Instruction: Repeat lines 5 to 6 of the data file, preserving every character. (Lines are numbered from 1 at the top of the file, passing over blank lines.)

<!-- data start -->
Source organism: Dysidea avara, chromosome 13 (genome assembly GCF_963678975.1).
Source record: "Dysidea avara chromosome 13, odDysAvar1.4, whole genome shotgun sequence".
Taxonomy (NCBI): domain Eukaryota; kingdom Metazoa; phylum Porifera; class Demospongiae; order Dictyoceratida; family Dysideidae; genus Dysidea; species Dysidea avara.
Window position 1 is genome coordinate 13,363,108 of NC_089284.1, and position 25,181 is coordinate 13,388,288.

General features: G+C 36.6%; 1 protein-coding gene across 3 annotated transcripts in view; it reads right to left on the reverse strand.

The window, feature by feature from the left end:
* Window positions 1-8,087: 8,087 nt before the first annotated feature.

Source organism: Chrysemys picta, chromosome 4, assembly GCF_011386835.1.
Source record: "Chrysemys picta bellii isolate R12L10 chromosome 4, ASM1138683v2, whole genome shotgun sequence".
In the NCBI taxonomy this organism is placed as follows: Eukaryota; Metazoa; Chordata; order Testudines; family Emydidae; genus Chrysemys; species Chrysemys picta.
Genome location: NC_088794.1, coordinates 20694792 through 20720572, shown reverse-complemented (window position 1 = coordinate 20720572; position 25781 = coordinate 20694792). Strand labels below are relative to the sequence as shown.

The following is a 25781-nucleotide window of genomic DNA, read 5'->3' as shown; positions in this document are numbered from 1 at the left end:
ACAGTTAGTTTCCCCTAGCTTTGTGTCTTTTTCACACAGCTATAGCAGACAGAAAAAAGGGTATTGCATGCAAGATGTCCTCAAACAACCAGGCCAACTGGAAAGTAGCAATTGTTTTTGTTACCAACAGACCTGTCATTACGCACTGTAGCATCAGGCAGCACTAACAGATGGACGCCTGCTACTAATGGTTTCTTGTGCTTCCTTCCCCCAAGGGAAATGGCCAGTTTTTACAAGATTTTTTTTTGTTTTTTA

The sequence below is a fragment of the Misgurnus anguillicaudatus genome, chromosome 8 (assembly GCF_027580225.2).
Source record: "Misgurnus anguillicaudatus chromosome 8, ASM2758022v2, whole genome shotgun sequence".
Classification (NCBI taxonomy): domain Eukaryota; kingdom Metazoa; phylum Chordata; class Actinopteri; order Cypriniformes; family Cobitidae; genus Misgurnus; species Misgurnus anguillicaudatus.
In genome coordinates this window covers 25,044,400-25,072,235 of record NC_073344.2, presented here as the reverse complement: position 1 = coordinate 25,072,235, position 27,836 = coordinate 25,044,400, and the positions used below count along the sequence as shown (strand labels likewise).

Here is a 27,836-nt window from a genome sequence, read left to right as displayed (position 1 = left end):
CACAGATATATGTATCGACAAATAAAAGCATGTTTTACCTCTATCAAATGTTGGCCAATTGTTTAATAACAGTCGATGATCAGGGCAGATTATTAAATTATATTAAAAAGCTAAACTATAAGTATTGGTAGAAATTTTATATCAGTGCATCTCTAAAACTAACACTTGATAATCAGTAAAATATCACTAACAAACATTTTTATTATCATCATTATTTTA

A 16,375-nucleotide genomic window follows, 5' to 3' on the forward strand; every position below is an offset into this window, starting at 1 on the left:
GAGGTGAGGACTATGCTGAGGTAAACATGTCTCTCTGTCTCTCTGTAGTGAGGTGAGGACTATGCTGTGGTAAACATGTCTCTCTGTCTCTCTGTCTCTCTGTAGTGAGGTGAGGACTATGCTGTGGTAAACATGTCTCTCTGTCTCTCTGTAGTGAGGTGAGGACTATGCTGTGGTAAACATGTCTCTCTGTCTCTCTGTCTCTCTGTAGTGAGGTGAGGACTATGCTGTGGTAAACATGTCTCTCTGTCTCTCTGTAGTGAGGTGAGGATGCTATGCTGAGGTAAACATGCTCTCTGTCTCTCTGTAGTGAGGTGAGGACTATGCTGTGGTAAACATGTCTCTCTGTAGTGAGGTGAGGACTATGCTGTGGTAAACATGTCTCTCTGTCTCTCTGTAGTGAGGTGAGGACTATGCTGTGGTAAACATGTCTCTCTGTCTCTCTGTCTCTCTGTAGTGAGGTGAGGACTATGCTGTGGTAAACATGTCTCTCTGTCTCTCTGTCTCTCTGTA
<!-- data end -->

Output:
General features: G+C 36.6%; 1 protein-coding gene across 3 annotated transcripts in view; it reads right to left on the reverse strand.

The window, feature by feature from the left end: